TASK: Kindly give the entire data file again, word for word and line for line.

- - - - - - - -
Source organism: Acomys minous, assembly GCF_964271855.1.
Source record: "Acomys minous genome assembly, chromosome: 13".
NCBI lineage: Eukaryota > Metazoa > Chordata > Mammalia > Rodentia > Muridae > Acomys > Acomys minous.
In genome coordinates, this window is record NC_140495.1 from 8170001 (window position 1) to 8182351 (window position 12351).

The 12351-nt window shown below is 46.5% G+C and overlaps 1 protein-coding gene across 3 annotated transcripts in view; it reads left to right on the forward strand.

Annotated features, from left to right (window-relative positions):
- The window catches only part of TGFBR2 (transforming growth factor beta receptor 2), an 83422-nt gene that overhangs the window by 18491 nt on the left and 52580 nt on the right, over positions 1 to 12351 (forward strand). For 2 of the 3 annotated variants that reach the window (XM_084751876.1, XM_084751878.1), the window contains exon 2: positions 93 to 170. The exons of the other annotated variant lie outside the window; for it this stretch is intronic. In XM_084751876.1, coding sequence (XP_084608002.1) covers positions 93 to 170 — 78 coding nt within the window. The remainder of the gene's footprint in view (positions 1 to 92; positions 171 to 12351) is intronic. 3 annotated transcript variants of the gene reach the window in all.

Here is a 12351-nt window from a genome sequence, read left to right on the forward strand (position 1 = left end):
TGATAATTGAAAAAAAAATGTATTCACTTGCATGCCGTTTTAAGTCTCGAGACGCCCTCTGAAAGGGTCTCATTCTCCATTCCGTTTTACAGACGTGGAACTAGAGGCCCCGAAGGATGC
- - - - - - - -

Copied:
Source organism: Acomys minous, assembly GCF_964271855.1.
Source record: "Acomys minous genome assembly, chromosome: 13".
NCBI lineage: Eukaryota > Metazoa > Chordata > Mammalia > Rodentia > Muridae > Acomys > Acomys minous.
In genome coordinates, this window is record NC_140495.1 from 8170001 (window position 1) to 8182351 (window position 12351).

The 12351-nt window shown below is 46.5% G+C and overlaps 1 protein-coding gene across 3 annotated transcripts in view; it reads left to right on the forward strand.

Annotated features, from left to right (window-relative positions):
- The window catches only part of TGFBR2 (transforming growth factor beta receptor 2), an 83422-nt gene that overhangs the window by 18491 nt on the left and 52580 nt on the right, over positions 1 to 12351 (forward strand). For 2 of the 3 annotated variants that reach the window (XM_084751876.1, XM_084751878.1), the window contains exon 2: positions 93 to 170. The exons of the other annotated variant lie outside the window; for it this stretch is intronic. In XM_084751876.1, coding sequence (XP_084608002.1) covers positions 93 to 170 — 78 coding nt within the window. The remainder of the gene's footprint in view (positions 1 to 92; positions 171 to 12351) is intronic. 3 annotated transcript variants of the gene reach the window in all.

Here is a 12351-nt window from a genome sequence, read left to right on the forward strand (position 1 = left end):
TGATAATTGAAAAAAAAATGTATTCACTTGCATGCCGTTTTAAGTCTCGAGACGCCCTCTGAAAGGGTCTCATTCTCCATTCCGTTTTACAGACGTGGAACTAGAGGCCCCGAAGGATGC